Music as a Metaphor for God


So I have a friend, a dear friend in fact, someone I respect and admire. When the subject of religion comes up, he half-jokingly and half proudly will declare himself an agnostic when it comes to notions of God and atheist when it comes to organized religion. He points out regularly in these discussions how the Abrahamic view of God is faulty and even dangerous and how organized religion has hindered progress more than its helped.

He is one of many and often has good points. The religion of Jesus, for example, often acts exactly the opposite as Jesus and to what he taught. Religion too often has become ideology and has been behind too many a conflict. It brings to mind that Gandhi quote that is quite common to hear. “I like Christ but I do not like your Christians. Your Christians are so unlike your Christ.”

At the same time, my friend loves music. This love reaches the level of the spiritual. It is sacred to him. Music provides him so much meaning, comfort, and joy. It is as essential to him as God is to others.

Whereas my friend and I disagree when it comes to religion and God, when it comes to music we are in sync. There is common ground there. Music is sacred to me, essential, a source of meaning, comfort, and joy.

This interesting dynamic of otherwise irreligious or even non-spiritual folks loving music on such a fundamental level got me really thinking this week. It got me pondering the notion that maybe for some music is akin to God. Music represents something integral, vital, something consistently there for them when they need it.

What if music is another way to describe, point to, get at what is ultimate, which some call God?

There is some precedence for this idea. Music and religion are closely tied to each other. In the Bible, music is frequently mentioned as a vehicle for worshiping God, as a means to recall God’s gifts in the faithful’s lives, to remember the joy given from God.

Hymns, psalms, praise songs are a part of the Jewish tradition described in the Hebrew Bible, aka the OT. The same continues in the New Testament. That we sing hymns and songs in this church connects all the way back to the early church and even before to Christianity’s Jewish ancestors.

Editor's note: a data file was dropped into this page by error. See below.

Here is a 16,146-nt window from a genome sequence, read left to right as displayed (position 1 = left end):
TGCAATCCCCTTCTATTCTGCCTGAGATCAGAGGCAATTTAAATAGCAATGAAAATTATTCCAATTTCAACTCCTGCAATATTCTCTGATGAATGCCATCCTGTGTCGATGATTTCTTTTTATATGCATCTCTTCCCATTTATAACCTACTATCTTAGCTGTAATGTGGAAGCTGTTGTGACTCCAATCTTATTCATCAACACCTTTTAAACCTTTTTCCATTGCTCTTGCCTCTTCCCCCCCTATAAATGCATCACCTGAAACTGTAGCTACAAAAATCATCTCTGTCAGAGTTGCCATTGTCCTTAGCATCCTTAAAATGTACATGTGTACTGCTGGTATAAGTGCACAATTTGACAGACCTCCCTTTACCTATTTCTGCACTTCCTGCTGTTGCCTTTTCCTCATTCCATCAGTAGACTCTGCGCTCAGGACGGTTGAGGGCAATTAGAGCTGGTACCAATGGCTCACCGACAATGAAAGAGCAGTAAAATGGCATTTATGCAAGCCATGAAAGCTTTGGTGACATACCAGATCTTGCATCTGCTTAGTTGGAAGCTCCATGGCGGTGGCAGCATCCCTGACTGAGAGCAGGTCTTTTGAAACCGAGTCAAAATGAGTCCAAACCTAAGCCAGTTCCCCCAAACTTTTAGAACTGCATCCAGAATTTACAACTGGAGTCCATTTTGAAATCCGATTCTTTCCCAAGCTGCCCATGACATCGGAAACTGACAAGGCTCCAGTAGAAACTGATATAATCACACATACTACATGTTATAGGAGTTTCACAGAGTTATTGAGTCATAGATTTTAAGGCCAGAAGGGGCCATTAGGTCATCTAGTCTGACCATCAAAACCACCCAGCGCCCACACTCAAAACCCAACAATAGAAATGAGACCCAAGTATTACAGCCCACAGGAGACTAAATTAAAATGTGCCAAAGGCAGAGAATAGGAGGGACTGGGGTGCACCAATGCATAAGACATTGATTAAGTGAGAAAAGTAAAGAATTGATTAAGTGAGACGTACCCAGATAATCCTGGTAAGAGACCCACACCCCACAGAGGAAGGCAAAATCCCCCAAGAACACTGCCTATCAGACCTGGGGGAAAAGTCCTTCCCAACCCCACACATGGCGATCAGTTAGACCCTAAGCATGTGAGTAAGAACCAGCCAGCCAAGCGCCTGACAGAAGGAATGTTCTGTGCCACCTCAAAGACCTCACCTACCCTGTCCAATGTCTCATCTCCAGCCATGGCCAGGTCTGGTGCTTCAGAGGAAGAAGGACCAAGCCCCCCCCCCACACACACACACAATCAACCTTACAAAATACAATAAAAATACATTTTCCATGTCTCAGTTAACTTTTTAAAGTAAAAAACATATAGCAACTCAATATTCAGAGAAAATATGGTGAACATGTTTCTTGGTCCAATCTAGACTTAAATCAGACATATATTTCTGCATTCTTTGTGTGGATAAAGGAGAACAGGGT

Music is similarly important in Islam, at least in the musical reciting of the Quran. Buddhism has chanting and percussive instruments that accompany chanting. Hinduism has a long history of sacred music.

Music and religion all over the world are inextricably linked. And it’s been that way from the very beginning.

Even philosophy, religion’s secular cousin, has an important strand of thought on music. I won’t go into it here, but look up Pythagoras and music and you’ll see what I mean.

So music and religion are tied at the hip, as they say.

But I tend to think it goes even deeper than that. Religion and music are not only tied together, but they come from the same place, from the space of the spirit, from the mind of God.

I’d dare say that Music is one of the most perfect metaphors for God we have.

What is a metaphor? Well, a metaphor is a literary device that seeks to describe, show, elucidate a subject no in a literal way as you’d find in a dictionary but in a way that is poetic, literary. The old example of a metaphor is this one – Love is a rose. Of course, love is not a rose. But the idea of a rose helps us to understand what love is.

Well, music is a perfect metaphor for God. God is perfected music, for example.

I ask you to bring to mind your favorite piece of music or one of them. Just with it a bit. Now, let us probe why music is a perfect metaphor for God.

First of all, music is intangible. You cannot see music. Yes, you can see someone playing music, someone hitting organ keys, like Violet just did, someone blowing air into a sax, trumpet or harmonica, someone strumming a guitar, or striking drums. But you’re not seeing music itself. There are no printed musical notes floating in the air like you’d see shown in a comic strip.

Yes, you can hear music. But you can also hear a garbage truck crushing trash or wind whistling through an old building. What makes music a special kind of sound?

It is the feeling, the experience of the music in your mind and heart that separates music from other sounds. But that feeling, that experience of music that makes music so special is intangible.

God is similar. We cannot see God. We don’t hear God in the same way as we hear someone talking to us at a party, using their mouth and their vocal chords. God does not have a mouth or vocal chords. Even those who say they hear God’s still small voice, for example, mean it differently. We sense God, we experience God in our hearts more than anything. Like music, experiencing God’s presence is more than rational. If it is only rational, if we simply intellectually conceive of God or music, we are missing something essential to what music or religion is all about.